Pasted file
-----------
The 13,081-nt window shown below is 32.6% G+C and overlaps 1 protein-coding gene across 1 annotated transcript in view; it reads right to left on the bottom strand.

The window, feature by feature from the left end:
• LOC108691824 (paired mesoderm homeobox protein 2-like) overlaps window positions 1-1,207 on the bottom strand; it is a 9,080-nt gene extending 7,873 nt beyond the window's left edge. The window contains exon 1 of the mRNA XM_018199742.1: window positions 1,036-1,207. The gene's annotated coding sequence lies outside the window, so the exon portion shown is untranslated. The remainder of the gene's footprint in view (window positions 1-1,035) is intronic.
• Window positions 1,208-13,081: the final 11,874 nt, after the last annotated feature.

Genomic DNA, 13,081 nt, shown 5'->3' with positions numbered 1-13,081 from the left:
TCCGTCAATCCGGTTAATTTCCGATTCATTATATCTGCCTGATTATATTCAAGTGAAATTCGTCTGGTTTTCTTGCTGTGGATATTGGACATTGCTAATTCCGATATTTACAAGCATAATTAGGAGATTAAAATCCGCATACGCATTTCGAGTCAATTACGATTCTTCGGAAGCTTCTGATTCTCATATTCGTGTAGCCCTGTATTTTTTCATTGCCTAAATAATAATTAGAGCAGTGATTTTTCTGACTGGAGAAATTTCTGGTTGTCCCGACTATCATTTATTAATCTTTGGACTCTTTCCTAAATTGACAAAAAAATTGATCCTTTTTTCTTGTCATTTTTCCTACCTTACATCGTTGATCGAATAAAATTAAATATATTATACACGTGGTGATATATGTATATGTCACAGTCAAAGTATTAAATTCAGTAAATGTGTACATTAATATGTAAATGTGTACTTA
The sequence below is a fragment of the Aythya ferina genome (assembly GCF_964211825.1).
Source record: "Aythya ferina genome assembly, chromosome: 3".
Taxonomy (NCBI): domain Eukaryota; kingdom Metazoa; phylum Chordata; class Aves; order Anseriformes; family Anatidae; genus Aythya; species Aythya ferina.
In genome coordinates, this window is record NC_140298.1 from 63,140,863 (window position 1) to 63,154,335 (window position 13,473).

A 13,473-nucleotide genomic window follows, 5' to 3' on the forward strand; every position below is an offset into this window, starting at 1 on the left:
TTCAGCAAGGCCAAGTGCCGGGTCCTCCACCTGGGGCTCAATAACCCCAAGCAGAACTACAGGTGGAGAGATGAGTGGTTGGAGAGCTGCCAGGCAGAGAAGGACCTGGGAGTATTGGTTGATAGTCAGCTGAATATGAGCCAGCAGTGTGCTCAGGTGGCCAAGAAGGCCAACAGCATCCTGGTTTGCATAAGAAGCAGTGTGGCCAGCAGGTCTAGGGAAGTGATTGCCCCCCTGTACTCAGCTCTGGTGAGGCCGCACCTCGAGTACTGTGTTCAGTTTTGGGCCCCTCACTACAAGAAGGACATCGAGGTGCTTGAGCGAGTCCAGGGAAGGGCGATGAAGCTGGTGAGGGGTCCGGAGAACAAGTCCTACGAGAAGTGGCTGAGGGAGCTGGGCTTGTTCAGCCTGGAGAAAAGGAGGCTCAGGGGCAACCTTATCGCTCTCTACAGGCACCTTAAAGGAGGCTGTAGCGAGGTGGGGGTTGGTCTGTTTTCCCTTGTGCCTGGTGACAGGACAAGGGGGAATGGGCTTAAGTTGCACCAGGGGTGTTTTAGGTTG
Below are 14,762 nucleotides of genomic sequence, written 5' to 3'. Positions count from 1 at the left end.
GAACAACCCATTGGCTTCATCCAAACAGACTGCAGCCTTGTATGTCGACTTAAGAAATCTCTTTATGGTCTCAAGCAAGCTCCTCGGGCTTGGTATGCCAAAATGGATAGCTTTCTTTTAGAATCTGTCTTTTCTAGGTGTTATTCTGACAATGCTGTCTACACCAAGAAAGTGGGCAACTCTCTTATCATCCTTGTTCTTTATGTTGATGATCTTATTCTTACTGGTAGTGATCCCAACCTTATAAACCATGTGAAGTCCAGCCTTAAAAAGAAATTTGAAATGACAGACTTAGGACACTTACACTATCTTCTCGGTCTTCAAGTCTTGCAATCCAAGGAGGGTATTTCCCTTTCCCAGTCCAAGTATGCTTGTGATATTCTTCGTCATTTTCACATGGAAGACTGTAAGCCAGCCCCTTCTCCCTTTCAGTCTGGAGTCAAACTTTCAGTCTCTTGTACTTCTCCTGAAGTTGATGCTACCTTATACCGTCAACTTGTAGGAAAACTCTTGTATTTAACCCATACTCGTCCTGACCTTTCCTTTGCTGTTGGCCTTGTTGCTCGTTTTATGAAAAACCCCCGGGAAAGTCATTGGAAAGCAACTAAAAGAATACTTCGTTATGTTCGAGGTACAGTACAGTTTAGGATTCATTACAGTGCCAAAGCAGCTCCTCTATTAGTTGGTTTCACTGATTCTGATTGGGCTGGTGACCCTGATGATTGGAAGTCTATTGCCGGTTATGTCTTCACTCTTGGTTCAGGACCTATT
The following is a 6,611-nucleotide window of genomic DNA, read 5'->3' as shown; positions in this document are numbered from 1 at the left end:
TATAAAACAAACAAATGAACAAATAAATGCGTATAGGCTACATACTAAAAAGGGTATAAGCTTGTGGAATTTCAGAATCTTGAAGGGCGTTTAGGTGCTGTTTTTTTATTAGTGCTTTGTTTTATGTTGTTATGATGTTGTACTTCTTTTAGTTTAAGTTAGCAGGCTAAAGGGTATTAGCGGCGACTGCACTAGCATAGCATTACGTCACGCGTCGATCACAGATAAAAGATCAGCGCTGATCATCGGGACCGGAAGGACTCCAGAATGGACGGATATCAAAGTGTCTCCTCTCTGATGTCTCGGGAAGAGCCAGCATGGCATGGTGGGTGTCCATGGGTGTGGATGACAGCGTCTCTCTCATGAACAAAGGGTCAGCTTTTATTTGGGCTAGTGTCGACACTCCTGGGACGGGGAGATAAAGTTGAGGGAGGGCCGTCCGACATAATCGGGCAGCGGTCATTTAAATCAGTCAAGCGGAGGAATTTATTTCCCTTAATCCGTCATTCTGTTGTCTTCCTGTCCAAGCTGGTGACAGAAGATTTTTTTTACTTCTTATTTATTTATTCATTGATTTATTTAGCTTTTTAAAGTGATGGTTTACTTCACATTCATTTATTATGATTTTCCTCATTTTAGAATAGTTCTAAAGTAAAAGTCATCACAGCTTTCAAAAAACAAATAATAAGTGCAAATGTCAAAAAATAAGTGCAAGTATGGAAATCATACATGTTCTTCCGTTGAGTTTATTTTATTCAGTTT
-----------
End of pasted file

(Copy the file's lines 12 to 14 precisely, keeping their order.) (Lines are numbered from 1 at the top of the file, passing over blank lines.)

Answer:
TTCAGCAAGGCCAAGTGCCGGGTCCTCCACCTGGGGCTCAATAACCCCAAGCAGAACTACAGGTGGAGAGATGAGTGGTTGGAGAGCTGCCAGGCAGAGAAGGACCTGGGAGTATTGGTTGATAGTCAGCTGAATATGAGCCAGCAGTGTGCTCAGGTGGCCAAGAAGGCCAACAGCATCCTGGTTTGCATAAGAAGCAGTGTGGCCAGCAGGTCTAGGGAAGTGATTGCCCCCCTGTACTCAGCTCTGGTGAGGCCGCACCTCGAGTACTGTGTTCAGTTTTGGGCCCCTCACTACAAGAAGGACATCGAGGTGCTTGAGCGAGTCCAGGGAAGGGCGATGAAGCTGGTGAGGGGTCCGGAGAACAAGTCCTACGAGAAGTGGCTGAGGGAGCTGGGCTTGTTCAGCCTGGAGAAAAGGAGGCTCAGGGGCAACCTTATCGCTCTCTACAGGCACCTTAAAGGAGGCTGTAGCGAGGTGGGGGTTGGTCTGTTTTCCCTTGTGCCTGGTGACAGGACAAGGGGGAATGGGCTTAAGTTGCACCAGGGGTGTTTTAGGTTG
Below are 14,762 nucleotides of genomic sequence, written 5' to 3'. Positions count from 1 at the left end.
GAACAACCCATTGGCTTCATCCAAACAGACTGCAGCCTTGTATGTCGACTTAAGAAATCTCTTTATGGTCTCAAGCAAGCTCCTCGGGCTTGGTATGCCAAAATGGATAGCTTTCTTTTAGAATCTGTCTTTTCTAGGTGTTATTCTGACAATGCTGTCTACACCAAGAAAGTGGGCAACTCTCTTATCATCCTTGTTCTTTATGTTGATGATCTTATTCTTACTGGTAGTGATCCCAACCTTATAAACCATGTGAAGTCCAGCCTTAAAAAGAAATTTGAAATGACAGACTTAGGACACTTACACTATCTTCTCGGTCTTCAAGTCTTGCAATCCAAGGAGGGTATTTCCCTTTCCCAGTCCAAGTATGCTTGTGATATTCTTCGTCATTTTCACATGGAAGACTGTAAGCCAGCCCCTTCTCCCTTTCAGTCTGGAGTCAAACTTTCAGTCTCTTGTACTTCTCCTGAAGTTGATGCTACCTTATACCGTCAACTTGTAGGAAAACTCTTGTATTTAACCCATACTCGTCCTGACCTTTCCTTTGCTGTTGGCCTTGTTGCTCGTTTTATGAAAAACCCCCGGGAAAGTCATTGGAAAGCAACTAAAAGAATACTTCGTTATGTTCGAGGTACAGTACAGTTTAGGATTCATTACAGTGCCAAAGCAGCTCCTCTATTAGTTGGTTTCACTGATTCTGATTGGGCTGGTGACCCTGATGATTGGAAGTCTATTGCCGGTTATGTCTTCACTCTTGGTTCAGGACCTATT